Adding Water and Treating it for Safety
At this stage, you’re all set to fill up your tank with water. More than likely you’ll be using tap water, which is treated to be safe for human consumption. It is not fit for fish to live in, however.
This means you’ll need to use a water conditioner (you can buy it online or at any pet or aquarium store) to neutralize chemicals like chlorine that may be present.
Unless you can run a hose to your tank, the easiest way to add water is to repeatedly fill a bucket and then pour it in. Try to pour carefully so as to disturb the substrate and decorations as little as possible.
What if I Have Well Water?
Though you might think well water is close enough to natural to be safe for your goldfish, you should still treat it with water conditioner.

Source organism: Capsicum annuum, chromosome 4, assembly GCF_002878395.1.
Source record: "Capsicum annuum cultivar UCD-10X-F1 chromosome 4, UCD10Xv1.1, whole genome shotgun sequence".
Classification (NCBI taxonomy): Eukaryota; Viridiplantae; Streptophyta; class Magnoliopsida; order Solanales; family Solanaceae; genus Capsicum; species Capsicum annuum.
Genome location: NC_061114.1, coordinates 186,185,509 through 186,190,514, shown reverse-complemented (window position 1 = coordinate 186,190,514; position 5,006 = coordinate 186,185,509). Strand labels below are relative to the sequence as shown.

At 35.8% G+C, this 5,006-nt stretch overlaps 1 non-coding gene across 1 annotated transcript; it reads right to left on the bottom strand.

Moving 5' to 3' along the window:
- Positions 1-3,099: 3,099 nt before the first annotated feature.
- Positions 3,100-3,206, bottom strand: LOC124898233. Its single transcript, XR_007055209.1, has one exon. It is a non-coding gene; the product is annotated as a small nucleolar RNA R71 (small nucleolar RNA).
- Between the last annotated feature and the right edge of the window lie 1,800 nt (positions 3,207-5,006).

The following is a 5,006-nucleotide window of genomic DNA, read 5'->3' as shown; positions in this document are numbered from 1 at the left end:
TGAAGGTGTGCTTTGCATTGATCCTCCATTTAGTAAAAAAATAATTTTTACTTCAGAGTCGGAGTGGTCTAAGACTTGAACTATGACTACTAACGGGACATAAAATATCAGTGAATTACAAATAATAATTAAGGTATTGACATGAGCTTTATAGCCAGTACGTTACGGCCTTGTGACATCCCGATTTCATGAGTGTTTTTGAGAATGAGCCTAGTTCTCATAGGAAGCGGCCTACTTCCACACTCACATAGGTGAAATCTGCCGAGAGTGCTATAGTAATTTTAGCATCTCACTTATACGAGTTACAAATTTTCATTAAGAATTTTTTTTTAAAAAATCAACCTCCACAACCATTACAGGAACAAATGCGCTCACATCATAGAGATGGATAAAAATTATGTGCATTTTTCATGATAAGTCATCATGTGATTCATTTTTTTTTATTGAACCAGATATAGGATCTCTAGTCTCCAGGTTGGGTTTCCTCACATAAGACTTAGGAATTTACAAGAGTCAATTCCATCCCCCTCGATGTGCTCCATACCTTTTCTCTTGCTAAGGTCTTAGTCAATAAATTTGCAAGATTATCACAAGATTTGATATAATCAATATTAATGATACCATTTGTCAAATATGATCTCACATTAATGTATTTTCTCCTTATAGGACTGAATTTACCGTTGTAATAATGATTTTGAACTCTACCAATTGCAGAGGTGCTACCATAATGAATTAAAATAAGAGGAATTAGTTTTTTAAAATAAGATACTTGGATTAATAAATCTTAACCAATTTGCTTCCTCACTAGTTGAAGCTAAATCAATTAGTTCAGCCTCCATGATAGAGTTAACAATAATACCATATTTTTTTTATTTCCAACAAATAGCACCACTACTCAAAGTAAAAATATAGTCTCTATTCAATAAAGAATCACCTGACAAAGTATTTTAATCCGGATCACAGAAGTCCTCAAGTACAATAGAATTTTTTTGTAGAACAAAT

Well water may contain minerals, heavy metals, and runoff pesticides that are unsuitable for fish. Even if it’s run through a filtration system before exiting your faucet, it should still be treated.
Cycling Your Tank (Aka Fishless Cycling)
There’s just one last stage before your tank is ready for fish to move in. Though you’ve cleaned the water with conditioner, the system needs to be prepped and ready to deal with the incoming fish waste by establishing colonies of helpful bacteria. This is called “cycling the tank,” or “fishless cycling”.
The key to having a healthy tank is establishing a nitrogen cycle. In a nutshell, the nitrogen cycle is the process whereby ammonia in the water, created by fish waste, is converted to somewhat less harmful nitrite by bacteria. Other bacteria then convert nitrite to nitrate, which is basically harmless. Thank you bacteria!